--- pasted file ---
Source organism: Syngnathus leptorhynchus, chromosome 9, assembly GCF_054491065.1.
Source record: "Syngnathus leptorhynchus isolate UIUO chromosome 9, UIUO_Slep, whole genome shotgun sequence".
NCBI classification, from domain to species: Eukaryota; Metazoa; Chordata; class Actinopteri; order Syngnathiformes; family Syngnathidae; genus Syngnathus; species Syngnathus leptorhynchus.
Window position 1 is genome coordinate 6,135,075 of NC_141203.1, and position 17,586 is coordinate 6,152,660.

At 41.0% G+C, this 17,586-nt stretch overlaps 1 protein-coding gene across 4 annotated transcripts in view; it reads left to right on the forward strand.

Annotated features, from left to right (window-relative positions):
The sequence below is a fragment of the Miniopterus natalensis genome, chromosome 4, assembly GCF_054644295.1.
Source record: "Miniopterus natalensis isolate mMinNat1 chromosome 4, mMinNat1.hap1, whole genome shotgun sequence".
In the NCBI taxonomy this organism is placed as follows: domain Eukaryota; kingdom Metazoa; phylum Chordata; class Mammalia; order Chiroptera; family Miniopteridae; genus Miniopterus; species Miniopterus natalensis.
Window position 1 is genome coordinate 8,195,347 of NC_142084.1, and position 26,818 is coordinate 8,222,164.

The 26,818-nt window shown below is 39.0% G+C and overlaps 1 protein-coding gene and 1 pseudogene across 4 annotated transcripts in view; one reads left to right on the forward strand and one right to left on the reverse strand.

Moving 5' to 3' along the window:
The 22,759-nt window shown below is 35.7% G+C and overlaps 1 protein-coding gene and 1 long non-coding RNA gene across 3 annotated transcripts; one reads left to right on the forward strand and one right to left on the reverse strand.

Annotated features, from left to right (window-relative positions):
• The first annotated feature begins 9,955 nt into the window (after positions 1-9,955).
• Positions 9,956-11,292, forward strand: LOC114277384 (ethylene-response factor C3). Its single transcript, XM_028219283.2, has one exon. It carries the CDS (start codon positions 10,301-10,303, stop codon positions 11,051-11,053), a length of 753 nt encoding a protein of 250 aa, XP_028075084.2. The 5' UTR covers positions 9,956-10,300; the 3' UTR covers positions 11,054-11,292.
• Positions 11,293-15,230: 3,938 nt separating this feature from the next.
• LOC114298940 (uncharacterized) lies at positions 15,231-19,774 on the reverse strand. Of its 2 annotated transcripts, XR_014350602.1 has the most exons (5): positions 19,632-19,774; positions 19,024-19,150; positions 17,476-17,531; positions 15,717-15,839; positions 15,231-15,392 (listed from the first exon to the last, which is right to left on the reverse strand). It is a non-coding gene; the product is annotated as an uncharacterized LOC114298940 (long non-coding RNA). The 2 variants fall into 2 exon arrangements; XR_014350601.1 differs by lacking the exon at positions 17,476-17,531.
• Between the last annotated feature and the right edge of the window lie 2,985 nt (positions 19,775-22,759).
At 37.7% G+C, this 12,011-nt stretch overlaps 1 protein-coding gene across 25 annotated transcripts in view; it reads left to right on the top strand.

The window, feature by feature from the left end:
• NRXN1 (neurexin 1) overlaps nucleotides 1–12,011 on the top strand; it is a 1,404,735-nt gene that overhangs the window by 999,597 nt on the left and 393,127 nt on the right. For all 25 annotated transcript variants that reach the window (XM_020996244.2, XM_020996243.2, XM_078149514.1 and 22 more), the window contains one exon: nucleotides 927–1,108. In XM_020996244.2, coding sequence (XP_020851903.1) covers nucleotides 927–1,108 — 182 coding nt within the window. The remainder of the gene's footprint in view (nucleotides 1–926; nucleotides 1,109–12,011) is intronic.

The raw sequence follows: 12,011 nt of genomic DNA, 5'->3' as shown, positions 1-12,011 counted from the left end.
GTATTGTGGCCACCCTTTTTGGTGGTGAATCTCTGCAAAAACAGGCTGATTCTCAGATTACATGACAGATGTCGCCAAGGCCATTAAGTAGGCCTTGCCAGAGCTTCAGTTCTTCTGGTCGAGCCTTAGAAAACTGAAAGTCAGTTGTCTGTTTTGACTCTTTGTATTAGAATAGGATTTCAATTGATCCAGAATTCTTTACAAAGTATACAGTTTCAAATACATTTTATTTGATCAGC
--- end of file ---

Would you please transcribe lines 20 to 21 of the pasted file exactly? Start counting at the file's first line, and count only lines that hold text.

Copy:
At 37.7% G+C, this 12,011-nt stretch overlaps 1 protein-coding gene across 25 annotated transcripts in view; it reads left to right on the top strand.

The window, feature by feature from the left end: